Fanaccount / 130322 SJM Swing Presscon:
1 - Hyuk noticed the chairs can be set higher or lower
2 - Hyuk to Siwon: Ah, this height is good
3 - Hyuk to Hae: This is better right?
4 - Donghae to Siwon: /pokes/ yes yes this is good
5 - Siwon: Okay now, that is enough, my turn now
6 - Siwon to Hyuk: You go down now n_n
7 - Siwon: …and I go higher n_n
8 - All: Aren’t we bored enough…

cr 重婚妇女haohao_heyin // do not edit

20th Century Chinese Feminist Figures and Writings

This is a compilation of some important contemporary Chinese Feminist Figures and some interesting Chinese feminist writings, with a couple being written by Chinese-Americans. The ones mentioned here are all in English, but if you can read Chinese you can always search these people on Baidu or Google, and you should be able to find their works pretty easily. 

Zhen Heyin (1886-1920) 

Considered the the founder of Chinese Feminism, Zhen Heyin was a female theorist, as well as the editor of a prominent feminist-anarchist journal, “Natural Justice”. Unlike her contemporaries, Zhen Heyin was less concerned with China’s fate as a nation and more with the relationships between patriarchy, imperialism, capitalism, and gender subjugation as global and transhistorical problems. Her bold writings were considered radical and dangerous in her lifetime and gradually have been erased from the historical record.  You can read about her in “The Birth of Chinese Feminism: Essential Texts in Transnational Theory” by Lydia He Liu, Rebecca E. Karl and Dorothy Ko. 

Ding Ling 丁玲 (1904-1986) 

One of the most celebrated 20th-Century Chinese Writers, as well as an influential communist revolutionary figure. 

If you’re interested in her Authorial Works, she’s well known for:

  •  Miss Sophia’s Diary (about a young woman describing her unhappiness in life and romance… most people compare it to Madame Bovary but it obviously has a different historical and cultural background)
  • When I was in Xia Village (which exposed the double standards centered around Gender in the Communist Party)
  •  The Sun Shines over Sanggan River (which reflects the life of peasants and the class struggle at the time of the implementation of land reform in Northern China). 

But since today is International Women’s Day and this post is focused on Feminism, I especially urge you to read her famous essay, written in 1942, “Thoughts on March 8” (Yes China celebrated International Women’s Day back in 1942. It still does. It even gives some working women a half day off) It is a very insightful piece of work, shedding light upon the status of women at the time, as well as on Ding Ling’s struggle to merge feminism with the male-dominated communist movement. I couldn’t find a full pdf file online, but you can read it here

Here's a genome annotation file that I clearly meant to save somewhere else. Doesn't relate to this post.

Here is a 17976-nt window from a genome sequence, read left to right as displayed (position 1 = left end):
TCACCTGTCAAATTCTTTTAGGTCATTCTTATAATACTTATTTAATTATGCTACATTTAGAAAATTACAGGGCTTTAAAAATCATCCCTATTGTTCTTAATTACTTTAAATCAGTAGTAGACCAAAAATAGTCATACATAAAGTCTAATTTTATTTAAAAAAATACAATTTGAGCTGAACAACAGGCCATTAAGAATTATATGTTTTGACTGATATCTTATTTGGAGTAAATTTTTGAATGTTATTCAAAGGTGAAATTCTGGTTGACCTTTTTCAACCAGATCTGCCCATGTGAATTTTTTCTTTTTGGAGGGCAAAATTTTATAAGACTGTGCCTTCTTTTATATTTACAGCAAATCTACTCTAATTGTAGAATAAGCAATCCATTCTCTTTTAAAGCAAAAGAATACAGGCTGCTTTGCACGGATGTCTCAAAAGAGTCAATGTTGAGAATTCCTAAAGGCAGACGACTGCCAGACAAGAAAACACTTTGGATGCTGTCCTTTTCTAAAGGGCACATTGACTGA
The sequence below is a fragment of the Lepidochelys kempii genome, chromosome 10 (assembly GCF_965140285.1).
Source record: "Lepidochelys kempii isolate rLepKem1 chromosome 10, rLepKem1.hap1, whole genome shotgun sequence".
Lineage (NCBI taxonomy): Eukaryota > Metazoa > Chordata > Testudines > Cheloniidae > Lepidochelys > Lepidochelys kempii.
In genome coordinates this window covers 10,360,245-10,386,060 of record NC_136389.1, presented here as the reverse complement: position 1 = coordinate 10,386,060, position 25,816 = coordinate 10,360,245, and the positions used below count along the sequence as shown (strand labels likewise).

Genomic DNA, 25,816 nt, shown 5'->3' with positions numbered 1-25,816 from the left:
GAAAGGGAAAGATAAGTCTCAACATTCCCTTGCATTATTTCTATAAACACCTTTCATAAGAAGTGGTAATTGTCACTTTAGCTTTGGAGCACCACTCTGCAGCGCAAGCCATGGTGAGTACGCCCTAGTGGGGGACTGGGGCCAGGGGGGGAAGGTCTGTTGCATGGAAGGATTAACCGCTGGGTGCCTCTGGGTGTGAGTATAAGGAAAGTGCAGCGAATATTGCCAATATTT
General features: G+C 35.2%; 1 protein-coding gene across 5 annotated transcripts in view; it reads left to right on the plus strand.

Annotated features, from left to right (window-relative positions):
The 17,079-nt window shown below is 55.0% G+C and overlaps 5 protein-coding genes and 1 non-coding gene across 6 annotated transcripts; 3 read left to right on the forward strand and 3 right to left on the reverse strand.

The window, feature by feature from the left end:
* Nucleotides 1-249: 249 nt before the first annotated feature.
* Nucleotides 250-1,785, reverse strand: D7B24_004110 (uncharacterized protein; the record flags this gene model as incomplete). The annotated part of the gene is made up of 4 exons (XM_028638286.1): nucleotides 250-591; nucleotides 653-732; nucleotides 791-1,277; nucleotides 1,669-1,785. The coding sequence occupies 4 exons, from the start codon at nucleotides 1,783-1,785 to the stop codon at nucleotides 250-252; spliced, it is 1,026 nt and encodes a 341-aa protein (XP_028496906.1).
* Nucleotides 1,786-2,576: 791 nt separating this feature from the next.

Li Xiaojiang 李小江  (Short Chinese Bio along with a list of works) 

A woman who’s nearly always mentioned when it comes to contemporary Chinese feminism, Li Xiaojiang is most well known for writing “The Progress of Humanity and Women’s Liberation” or 《"人类进步于妇女节放", which is thought to be one of the first official publications on modern feminism in China. Today she’s a professor at Zhejiang University, and is still a pioneer of women’s and gender studies.  

Some English Works about her: 

Wang Zheng

An affiliated scholar at the Institute for Research on Women and Gender at Stanford University, here are some of her works: 

Other historical Chinese Feminists you should check out:

Recent writings about 20th Century Chinese Feminism that you should check out: 

Feminism in Transition: Chinese Culture, Ideology, and the Development of the Women’s Movement in China by Alicia S. M. Leung 

The Many Dimensions of Chinese Feminism by Ya- Chen Chen

Feminism Lost in Translation?: When a Chinese Woman Speaks Through an American Woman’s Voice in Pearl Buck’s East Wind, West Wind by Zhou Haipeng  

Telling Love: The Feminist Import of a Woman’s Negotiation of the Personal and the Public in Socialist China by Lai Mingyan

Women journalists and Feminism in China, 1898-1937 by Yuxin Ma